This medicine may cause some people to become dizzy or lightheaded. Make sure you know how you react to this combination of medicines before you drive, use machines, or do anything else that could be dangerous until you know how this medicine affects you.
This medicine may cause an increased pressure in your head which can lead to permanent vision loss. Check with your doctor right away if you have severe headache, blurred vision, or any vision changes.
Contact your doctor immediately if fever, rash, joint pain, or tiredness occurs. These could be symptoms of an autoimmune syndrome where the body attacks itself.
Minocycline may cause your skin to be more sensitive to sunlight than it is normally. Exposure to sunlight, even for brief periods of time, may cause a skin rash, itching, redness or other discoloration of the skin, or a severe sunburn. When you begin taking this medicine:
- Stay out of direct sunlight, especially between the hours of 10:00 a.m. and 3:00 p.m., if possible.
- Wear protective clothing, including a hat. Also, wear sunglasses.
- Apply a sunblock product that has a skin protection factor (SPF) number of at least 15. Some patients may require a product with a higher SPF number, especially if they have a fair complexion. If you have any questions about this, check with your doctor.
- Apply a sunblock lipstick that has an SPF of at least 15 to protect your lips.
- Do not use a sun lamp or tanning bed or booth.
If you have a severe reaction from the sun, check with your doctor.
This medicine may cause serious allergic reactions, including anaphylaxis. Anaphylaxis requires immediate medical attention. The most serious signs of this reaction are very fast or irregular breathing, gasping for breath, wheezing, or fainting. Other signs may include changes in color of the skin of the face, very fast but irregular heartbeat or pulse, hive-like swellings on the skin, and puffiness or swellings of the eyelids or around the eyes. If these side effects occur, get emergency help at once.
This medicine may darken the color of your skin, nails, eyes, teeth, gums, or scars. Talk with your doctor if you or your child have any concerns.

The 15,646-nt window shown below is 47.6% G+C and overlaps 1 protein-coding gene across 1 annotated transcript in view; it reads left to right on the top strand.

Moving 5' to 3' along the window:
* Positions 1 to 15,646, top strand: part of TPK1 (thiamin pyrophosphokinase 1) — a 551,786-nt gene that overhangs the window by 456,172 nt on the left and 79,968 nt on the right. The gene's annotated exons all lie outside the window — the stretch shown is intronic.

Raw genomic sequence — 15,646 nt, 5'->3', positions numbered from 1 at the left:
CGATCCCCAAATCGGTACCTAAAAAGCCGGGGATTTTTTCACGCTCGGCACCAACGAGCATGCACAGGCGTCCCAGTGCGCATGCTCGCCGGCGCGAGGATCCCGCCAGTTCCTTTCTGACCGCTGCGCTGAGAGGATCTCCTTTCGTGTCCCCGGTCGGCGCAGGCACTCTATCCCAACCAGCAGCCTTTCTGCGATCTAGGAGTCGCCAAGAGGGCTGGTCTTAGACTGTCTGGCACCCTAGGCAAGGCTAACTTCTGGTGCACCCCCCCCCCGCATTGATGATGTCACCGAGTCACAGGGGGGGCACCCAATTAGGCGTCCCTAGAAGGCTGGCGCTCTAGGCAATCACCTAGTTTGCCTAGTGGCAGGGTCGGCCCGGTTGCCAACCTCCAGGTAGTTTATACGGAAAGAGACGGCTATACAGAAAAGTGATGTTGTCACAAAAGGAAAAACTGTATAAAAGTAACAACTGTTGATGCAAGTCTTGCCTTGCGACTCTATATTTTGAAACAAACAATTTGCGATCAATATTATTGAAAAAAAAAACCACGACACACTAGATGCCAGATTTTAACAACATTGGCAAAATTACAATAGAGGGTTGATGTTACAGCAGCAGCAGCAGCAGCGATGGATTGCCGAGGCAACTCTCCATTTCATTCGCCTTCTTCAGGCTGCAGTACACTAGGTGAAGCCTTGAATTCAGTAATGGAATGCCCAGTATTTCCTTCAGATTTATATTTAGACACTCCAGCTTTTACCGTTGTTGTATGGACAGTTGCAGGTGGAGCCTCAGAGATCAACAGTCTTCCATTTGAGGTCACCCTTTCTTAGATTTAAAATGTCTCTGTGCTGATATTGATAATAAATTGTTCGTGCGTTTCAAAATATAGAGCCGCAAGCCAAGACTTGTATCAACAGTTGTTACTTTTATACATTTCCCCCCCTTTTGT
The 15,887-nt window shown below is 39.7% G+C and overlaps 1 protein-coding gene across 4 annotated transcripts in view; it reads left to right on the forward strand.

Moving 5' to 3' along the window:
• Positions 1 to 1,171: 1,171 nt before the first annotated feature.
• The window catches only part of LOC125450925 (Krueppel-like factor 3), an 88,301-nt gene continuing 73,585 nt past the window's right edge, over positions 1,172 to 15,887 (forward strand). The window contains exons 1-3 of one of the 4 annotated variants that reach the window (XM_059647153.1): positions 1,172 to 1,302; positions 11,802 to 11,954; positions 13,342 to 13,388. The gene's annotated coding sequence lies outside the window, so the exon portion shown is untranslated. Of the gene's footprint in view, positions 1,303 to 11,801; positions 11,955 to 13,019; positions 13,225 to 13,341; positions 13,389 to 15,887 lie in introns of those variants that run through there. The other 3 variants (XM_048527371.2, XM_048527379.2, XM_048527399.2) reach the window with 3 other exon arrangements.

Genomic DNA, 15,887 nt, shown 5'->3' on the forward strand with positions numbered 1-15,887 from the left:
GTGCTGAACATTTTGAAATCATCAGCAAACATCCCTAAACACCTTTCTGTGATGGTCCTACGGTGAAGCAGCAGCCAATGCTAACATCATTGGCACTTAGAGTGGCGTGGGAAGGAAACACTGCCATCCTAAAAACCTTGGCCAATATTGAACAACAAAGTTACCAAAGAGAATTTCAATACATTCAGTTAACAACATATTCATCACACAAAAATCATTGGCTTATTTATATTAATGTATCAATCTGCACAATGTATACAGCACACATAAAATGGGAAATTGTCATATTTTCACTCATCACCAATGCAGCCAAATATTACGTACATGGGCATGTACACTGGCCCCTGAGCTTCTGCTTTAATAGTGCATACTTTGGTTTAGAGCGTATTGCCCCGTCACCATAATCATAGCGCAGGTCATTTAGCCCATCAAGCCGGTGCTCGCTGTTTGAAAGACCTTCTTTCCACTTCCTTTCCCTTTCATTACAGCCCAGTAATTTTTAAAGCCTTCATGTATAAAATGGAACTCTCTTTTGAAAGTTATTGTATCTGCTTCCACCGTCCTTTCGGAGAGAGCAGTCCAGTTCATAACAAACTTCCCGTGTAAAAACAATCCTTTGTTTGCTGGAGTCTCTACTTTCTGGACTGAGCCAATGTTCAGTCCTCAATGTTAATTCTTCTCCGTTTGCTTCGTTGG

Before you have any medical tests, tell the medical doctor in charge that you are taking this medicine. The results of some tests may be affected by this medicine.
Do not take other medicines unless they have been discussed with your doctor. This includes prescription or nonprescription (over-the-counter [OTC]) medicines and herbal or vitamin supplements.
Side Effects of This Medicine:
- Incidence not known
- Black, tarry stools
- blistering, peeling, or loosening of the skin
- blood in the urine or stools
- blurred or double vision
- bulging soft spot on the head of an infant
- chest pain, possibly moving to the left arm, neck, or shoulder
- dizziness or lightheadedness
- eye pain
- fast heartbeat
- general feeling of discomfort or illness
- general tiredness and weakness
- hives, itching, or skin rash
- joint or muscle pain
- large, hive-like swelling on the face, eyelids, lips, tongue, throat, hands, legs, feet, or sex organs
- loss of appetite
- nausea or vomiting
- red skin lesions, often with a purple center
- severe headache
- severe stomach pain
- shortness of breath or troubled breathing
- sores, ulcers, or white spots on the lips or in the mouth
- unusual bleeding or bruising
- upper right abdominal or stomach pain
- yellow eyes and skin
- Less common
- Continuing ringing or buzzing or other unexplained noise in the ears
- difficulty with moving
- hearing loss
- hives or welts
- muscle stiffness
- redness of the skin
- sleepiness or unusual drowsiness
- Incidence not known
- discoloration of the tooth
- increased sensitivity of the skin to sunlight
- severe sunburn
Along with its needed effects, a medicine may cause some unwanted effects. Although not all of these side effects may occur, if they do occur they may need medical attention.
Check with your doctor immediately if any of the following side effects occur:
Some side effects may occur that usually do not need medical attention. These side effects may go away during treatment as your body adjusts to the medicine. Also, your health care professional may be able to tell you about ways to prevent or reduce some of these side effects. Check with your health care professional if any of the following side effects continue or are bothersome or if you have any questions about them:
Other side effects not listed may also occur in some patients. If you notice any other effects, check with your healthcare professional.
Call your doctor for medical advice about side effects. You may report side effects to the FDA at 1-800-FDA-1088.
Last Updated: 11/4/2014